Terry Matassoni

19th November 2016

by Eva Miller

An experienced Melbourne artist, Terry Matassoni has behind him 30 solo exhibitions. His arts works are displayed by galleries throughout Australia.
 
He is a painter who uses figurative elements with areas of abstraction. He believes that inspiration for art should be found all around you - wherever you are. There should be enough inspiration for art within a mile from your home.
 
He believes in the importance of looking at great art and artists - “when you see great art you understand what is able to be done. It inspires you.”
 
Before a painting begins, he grids the canvas up with squares and angles as he finds this aids composition and placement of elements. 
He always underpaints and gets rid of the white of the canvas straight away.
He uses glazes a lot and is increasingly favours thinner and thinner glazes.
He likes to contrast transparent colours with opaque colours to create effects or to push things back and create depth.
 


He grids up canvases even for plain-air painting, which he is enjoying increasingly as he finds the process more spontaneous than his studio paintings.
 
For his larger, studio painting, he does lots of sketching thus creating many possible versions which he plays around with for composition and perspective. Terry likes to plan and believes in the process. He often uses gouache to work things out.
 
His paintings tell stories - paintings in which things happen or are about to happen, in which people are doing things. The viewer expects something to happen.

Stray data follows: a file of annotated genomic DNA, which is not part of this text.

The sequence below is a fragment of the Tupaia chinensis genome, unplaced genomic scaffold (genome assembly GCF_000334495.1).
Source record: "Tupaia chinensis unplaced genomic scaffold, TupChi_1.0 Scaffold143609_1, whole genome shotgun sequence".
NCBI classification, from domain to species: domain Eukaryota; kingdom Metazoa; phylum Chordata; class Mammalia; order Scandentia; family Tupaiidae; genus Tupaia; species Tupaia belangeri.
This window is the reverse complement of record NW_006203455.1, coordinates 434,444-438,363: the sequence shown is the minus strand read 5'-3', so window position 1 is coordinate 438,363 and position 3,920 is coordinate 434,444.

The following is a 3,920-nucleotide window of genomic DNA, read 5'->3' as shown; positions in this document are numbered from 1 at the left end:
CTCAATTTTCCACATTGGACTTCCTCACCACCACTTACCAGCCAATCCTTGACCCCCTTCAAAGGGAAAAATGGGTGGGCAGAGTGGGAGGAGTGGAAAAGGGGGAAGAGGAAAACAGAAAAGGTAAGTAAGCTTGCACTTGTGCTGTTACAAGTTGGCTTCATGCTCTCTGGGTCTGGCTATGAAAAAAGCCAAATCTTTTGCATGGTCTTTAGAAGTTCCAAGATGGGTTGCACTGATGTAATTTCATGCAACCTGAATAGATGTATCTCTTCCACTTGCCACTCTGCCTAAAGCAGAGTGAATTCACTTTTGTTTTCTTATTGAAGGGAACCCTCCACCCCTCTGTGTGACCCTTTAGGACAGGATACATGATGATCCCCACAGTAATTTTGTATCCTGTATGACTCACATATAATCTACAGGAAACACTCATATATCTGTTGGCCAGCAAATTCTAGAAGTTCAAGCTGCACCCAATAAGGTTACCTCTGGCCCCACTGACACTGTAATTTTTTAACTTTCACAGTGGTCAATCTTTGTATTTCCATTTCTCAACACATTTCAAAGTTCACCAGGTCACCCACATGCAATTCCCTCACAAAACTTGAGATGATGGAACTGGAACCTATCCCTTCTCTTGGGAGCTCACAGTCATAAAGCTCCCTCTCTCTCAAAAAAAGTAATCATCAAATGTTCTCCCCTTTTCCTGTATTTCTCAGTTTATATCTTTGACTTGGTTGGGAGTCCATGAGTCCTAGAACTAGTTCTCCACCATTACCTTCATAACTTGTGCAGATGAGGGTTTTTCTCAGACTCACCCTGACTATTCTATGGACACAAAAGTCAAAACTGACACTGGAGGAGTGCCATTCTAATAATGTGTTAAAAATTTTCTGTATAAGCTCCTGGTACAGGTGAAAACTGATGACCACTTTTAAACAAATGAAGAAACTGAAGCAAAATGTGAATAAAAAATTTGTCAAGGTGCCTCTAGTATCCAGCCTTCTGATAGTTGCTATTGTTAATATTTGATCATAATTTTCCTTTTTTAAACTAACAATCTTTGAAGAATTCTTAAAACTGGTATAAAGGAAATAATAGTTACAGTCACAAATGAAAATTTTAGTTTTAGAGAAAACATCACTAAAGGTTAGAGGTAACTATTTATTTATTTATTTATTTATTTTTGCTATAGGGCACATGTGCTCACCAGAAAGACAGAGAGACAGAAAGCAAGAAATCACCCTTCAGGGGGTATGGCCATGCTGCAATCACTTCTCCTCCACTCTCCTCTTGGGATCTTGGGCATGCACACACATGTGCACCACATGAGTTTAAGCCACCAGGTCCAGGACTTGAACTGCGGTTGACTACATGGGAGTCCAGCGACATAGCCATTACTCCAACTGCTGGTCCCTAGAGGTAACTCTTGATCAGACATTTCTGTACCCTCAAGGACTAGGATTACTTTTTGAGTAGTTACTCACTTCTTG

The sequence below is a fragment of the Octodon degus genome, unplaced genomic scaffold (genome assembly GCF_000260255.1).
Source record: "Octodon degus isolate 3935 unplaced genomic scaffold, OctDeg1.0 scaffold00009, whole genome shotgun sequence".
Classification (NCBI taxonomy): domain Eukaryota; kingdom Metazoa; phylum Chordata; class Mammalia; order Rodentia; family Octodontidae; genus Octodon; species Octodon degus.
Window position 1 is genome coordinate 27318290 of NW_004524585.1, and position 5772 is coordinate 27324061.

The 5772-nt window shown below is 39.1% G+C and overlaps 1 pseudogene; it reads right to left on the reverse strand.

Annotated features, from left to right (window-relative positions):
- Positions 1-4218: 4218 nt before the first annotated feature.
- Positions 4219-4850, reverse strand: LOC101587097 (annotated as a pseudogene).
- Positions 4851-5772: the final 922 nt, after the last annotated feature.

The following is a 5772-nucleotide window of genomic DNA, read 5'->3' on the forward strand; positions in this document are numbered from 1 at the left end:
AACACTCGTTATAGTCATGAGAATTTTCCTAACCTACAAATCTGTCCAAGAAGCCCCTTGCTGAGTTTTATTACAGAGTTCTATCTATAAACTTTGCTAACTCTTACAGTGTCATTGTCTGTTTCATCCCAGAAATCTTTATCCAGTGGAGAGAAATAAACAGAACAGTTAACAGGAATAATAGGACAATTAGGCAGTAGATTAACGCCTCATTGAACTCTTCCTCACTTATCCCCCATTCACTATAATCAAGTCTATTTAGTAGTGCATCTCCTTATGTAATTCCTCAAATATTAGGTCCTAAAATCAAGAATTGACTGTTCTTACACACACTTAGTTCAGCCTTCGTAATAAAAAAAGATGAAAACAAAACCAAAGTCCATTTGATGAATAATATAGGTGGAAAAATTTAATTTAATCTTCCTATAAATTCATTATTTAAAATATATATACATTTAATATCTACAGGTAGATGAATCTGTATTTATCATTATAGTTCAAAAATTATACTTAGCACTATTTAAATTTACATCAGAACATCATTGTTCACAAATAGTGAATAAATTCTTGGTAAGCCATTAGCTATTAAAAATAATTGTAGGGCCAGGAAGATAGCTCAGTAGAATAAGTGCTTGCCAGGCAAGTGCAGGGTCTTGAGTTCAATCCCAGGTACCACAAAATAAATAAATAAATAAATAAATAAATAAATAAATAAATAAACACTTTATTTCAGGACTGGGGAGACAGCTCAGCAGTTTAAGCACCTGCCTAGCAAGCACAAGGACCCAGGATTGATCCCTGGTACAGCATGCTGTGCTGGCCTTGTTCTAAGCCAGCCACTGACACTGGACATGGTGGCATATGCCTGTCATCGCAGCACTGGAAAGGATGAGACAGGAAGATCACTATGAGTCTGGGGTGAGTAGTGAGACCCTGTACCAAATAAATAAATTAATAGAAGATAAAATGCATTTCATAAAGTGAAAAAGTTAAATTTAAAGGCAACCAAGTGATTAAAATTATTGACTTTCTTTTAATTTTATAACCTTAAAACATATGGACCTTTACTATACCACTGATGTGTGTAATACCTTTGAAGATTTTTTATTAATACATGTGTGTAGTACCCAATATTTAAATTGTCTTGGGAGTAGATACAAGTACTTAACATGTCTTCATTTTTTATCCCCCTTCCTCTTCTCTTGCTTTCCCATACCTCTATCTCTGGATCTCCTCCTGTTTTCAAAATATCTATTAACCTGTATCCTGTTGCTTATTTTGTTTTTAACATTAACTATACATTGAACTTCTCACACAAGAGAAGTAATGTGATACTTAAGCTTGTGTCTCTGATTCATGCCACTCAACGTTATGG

Uses figures a lot in various places and doing various things and in various combinations, often in imagined places.
eg. scenes inside a casino
people in a cafe drinking coffee
cafe scene where the outside looks inviting
woman on phone looking out of the window
office workers working at desks separate from each other
 
He often paints large and has many paintings on the go at one time ’20 or so’. He likes to plan each painting leaving large paintings unfinished and coming back to them in months time. He is a slow painter and finishes perhaps 10 a year.
 
However, over time he finds that he makes many changes to large paintings as he develops them. ‘Paintings take a long time” “large paintings have more invested in them’ so he has to be satisfied with them. Smaller paintings (specially plein-air paintings) have less invested in them and are worked much faster. He finds plain - air painting very satisfying. Smaller paintings are liberating - they don’t have to be masterpieces and can’t be designed.
 
Terry also showed some lithographs he has developed - of scenes and people. He finds it a slow process and time consuming and expensive.

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